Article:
Public Domain (U.S. Library of Congress, digital id#cph.3a27541)

Titanic Builder Harland And Wolff Thrown Lifeline In £6m Deal (Financial Times, 1 Oct 2019)
Harland and Wolff, the Belfast shipyard that built the Titanic, has been saved from collapse after UK energy infrastructure group InfraStrata agreed a £6m deal to buy the struggling business from administrators. InfraStrata said the agreement would save the jobs of the remaining 79 Harland and Wolff workers who did not opt for voluntary redundancy earlier this year.

Titanic Survivor’s Famous Walking Cane Valued At Over $100,000 (JustCollecting, 1 Oct 2019)
A walking cane which survived the sinking of the Titanic is expected to sell for more more than $100,000 when it goes up for auction this month. The cane, which features an electric light in the tip, was used by passenger Ella Holmes White to signal to other lifeboats after the ship sank on April 15, 1912, killing more than 1,500 people. The historic cane will now be offered on October 19 at Henry Aldridge & Son, a world-renowned auction house which specializes in Titanic artifacts.

Poignant Photograph Of Two Passengers Taken On Board The Titanic As The Doomed Liner Set Off On Maiden Voyage Is Set To Go Under The Hammer (Daily Mail, 1 Oct 2019)
Photograph taken by a passenger on board the Titanic’s doomed maiden voyage is being put up for auction as part of a collection worth an estimated £6,000. The poignant image was taken by a first-class passenger who was stood on the boat deck as Titanic crossed the Solent about an hour after slipping its mooring. Father Francis Browne leant over the railing to capture the pilot boat leaving Titanic for the last time having picked up harbour pilot George Bowyer.

Happy October

Photo:David Wagner(publicdomainpictures.net)

October is the 10th month on both the old Julian and newer Gregorian calendar. It is the first full month of Autumn where harvests are being done and in the old days people began to make ready for the coming of winter. The southern hemisphere though October is the first full month of spring.  Harvest festivals are common at this time of year along with popular ones such as the German Oktoberfest.

Also for sports fans in the US you see the popular sports of basketball, American football, and baseball converge on the calendar. Football is kicking into gear, basketball is starting up and baseball enters its championship phase culminating with the World Series.

Of course the big day is Halloween on October 31st. Sadly it falls on a Thursday meaning kids have to be home early and back to school the next day. Halloween decorations are out there and of course scary movies are in demand again. October has as its flower the Calendula and the birthstone is the opal.

REMEMBERING HISTORY: BAbi yar

Handout dated September 28, 1941 in Russian, Ukrainian with German translation ordering all Kievan Jews to assemble for the supposed resettlement.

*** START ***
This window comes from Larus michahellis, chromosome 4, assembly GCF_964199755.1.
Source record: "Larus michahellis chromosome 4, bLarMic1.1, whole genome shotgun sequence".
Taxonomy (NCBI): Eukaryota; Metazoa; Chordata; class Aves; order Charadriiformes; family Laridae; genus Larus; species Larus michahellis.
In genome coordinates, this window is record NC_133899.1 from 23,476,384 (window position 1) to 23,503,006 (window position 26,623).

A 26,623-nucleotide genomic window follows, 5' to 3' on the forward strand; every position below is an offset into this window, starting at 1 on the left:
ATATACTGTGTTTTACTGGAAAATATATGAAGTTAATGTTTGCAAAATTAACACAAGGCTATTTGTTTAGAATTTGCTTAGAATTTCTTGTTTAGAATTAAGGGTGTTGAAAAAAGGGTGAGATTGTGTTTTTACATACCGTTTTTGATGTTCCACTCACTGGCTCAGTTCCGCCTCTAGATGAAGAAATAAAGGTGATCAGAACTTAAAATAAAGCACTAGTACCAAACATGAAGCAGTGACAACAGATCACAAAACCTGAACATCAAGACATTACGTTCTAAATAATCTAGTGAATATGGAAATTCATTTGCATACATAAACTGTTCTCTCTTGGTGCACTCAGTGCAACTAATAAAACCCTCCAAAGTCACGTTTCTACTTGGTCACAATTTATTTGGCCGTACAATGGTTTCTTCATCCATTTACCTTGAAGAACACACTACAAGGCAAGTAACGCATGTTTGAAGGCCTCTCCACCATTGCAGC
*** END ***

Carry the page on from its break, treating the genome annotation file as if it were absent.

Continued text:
Public Domain

With German control over their portion of Poland now complete, the elimination of Jews and others began in earnest. To facilitate this, special task forces called Einsatgruppen were charged with carrying out the liquidation in occupied countries. They oversaw the implementation of the Final Solution (Die Endlosung). At the ravine near Kiev called Babi Yar would take place one one of the most documented massacres of Jews during World War 2. Between 29-30 September 1941, 33,741 Jews were exterminated by Nazi’s and their collaborators. One of the reasons for the exterminations is retaliation for Soviet explosives that caused damage to the city and to the army headquarters in that area.

Orders were issued and posted in numerous languages on 26 September 1941:

All Yids  of the city of Kiev and its vicinity must appear on Monday, September 29, by 8 o’clock in the morning at the corner of Mel’nikova and Dokterivskaya streets (near the Viis’kove cemetery). Bring documents, money and valuables, and also warm clothing, linen, etc. Any Yids who do not follow this order and are found elsewhere will be shot. Any civilians who enter the dwellings left by Yids and appropriate the things in them will be shot.

Jews were led to believe they were being resettled and believed it right up to the end. They were driven to a designated area where they passed through several stages before arriving at Babi Yar itself. At each stage they had to surrender luggage, valuables, and later their clothing. A special pile was kept for everything collected. Men, women and children were led to Babi Yar and then gunned down by machine gun fire. Most did not know at first what was happening since the crowd was so large. And it happened quickly. Ukrainian nationals would force anyone who attempted to linger to move on with swift kicks and threats of more violence. There was no chance to escape. They were driven down into a corridor of soldiers where they were killed 10 at a time.

“Once undressed, they were led into the ravine which was about 150 metres long and 30 metres wide and a good 15 metres deep … When they reached the bottom of the ravine they were seized by members of the Schutzpolizei and made to lie down on top of Jews who had already been shot … The corpses were literally in layers. A police marksman came along and shot each Jew in the neck with a submachine gun … I saw these marksmen stand on layers of corpses and shoot one after the other … The marksman would walk across the bodies of the executed Jews to the next Jew, who had meanwhile lain down, and shoot him.” (quote from Wikipedia. Source:  Berenbaum, Michael. The World Must Know, United States Holocaust Memorial Museum, this edition 2006, pp. 97–98.)

Money and valuables taken from Jews were handed over to local ethnic Germans or to local German authorities. Those that were wounded or still alive were shot. One notable survivor, Dina Pronicheva, played dead and was spared to escape later. There are 29 known survivors. The identities of those killed at Babi Yar is still ongoing. The SS would cover the area with earth to cover up the bodies. Mass executions would continue until the day the Germans were forced to withdraw in 1943.

Sources:

Books

Gilbert, Martin  The Holocaust: A History of the Jews of Europe During the Second World War. Holt, Rinehart and Winston 1985

Snyder, Louis Dr. Encyclopedia of the Third Reich, Marlowe & Company, New York 1976

Internet